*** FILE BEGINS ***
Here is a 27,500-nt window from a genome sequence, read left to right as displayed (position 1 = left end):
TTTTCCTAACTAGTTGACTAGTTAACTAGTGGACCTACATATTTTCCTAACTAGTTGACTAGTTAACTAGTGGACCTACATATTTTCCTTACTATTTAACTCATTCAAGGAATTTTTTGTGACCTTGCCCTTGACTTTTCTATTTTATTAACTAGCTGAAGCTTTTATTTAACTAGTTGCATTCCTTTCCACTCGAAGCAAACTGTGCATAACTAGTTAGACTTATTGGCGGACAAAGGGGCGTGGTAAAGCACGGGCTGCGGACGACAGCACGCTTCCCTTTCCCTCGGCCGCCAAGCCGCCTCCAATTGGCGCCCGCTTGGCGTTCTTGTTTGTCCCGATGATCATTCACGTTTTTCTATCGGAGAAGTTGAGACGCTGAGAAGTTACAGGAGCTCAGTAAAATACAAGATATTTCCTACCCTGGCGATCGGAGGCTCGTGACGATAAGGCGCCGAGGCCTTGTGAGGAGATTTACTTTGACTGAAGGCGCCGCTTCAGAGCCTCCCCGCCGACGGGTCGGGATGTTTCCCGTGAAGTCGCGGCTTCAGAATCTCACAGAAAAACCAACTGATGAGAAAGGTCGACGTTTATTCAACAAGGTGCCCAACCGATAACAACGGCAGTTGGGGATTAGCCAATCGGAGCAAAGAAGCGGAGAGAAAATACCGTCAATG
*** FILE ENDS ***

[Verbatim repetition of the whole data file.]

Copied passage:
Here is a 27,500-nt window from a genome sequence, read left to right as displayed (position 1 = left end):
TTTTCCTAACTAGTTGACTAGTTAACTAGTGGACCTACATATTTTCCTAACTAGTTGACTAGTTAACTAGTGGACCTACATATTTTCCTTACTATTTAACTCATTCAAGGAATTTTTTGTGACCTTGCCCTTGACTTTTCTATTTTATTAACTAGCTGAAGCTTTTATTTAACTAGTTGCATTCCTTTCCACTCGAAGCAAACTGTGCATAACTAGTTAGACTTATTGGCGGACAAAGGGGCGTGGTAAAGCACGGGCTGCGGACGACAGCACGCTTCCCTTTCCCTCGGCCGCCAAGCCGCCTCCAATTGGCGCCCGCTTGGCGTTCTTGTTTGTCCCGATGATCATTCACGTTTTTCTATCGGAGAAGTTGAGACGCTGAGAAGTTACAGGAGCTCAGTAAAATACAAGATATTTCCTACCCTGGCGATCGGAGGCTCGTGACGATAAGGCGCCGAGGCCTTGTGAGGAGATTTACTTTGACTGAAGGCGCCGCTTCAGAGCCTCCCCGCCGACGGGTCGGGATGTTTCCCGTGAAGTCGCGGCTTCAGAATCTCACAGAAAAACCAACTGATGAGAAAGGTCGACGTTTATTCAACAAGGTGCCCAACCGATAACAACGGCAGTTGGGGATTAGCCAATCGGAGCAAAGAAGCGGAGAGAAAATACCGTCAATG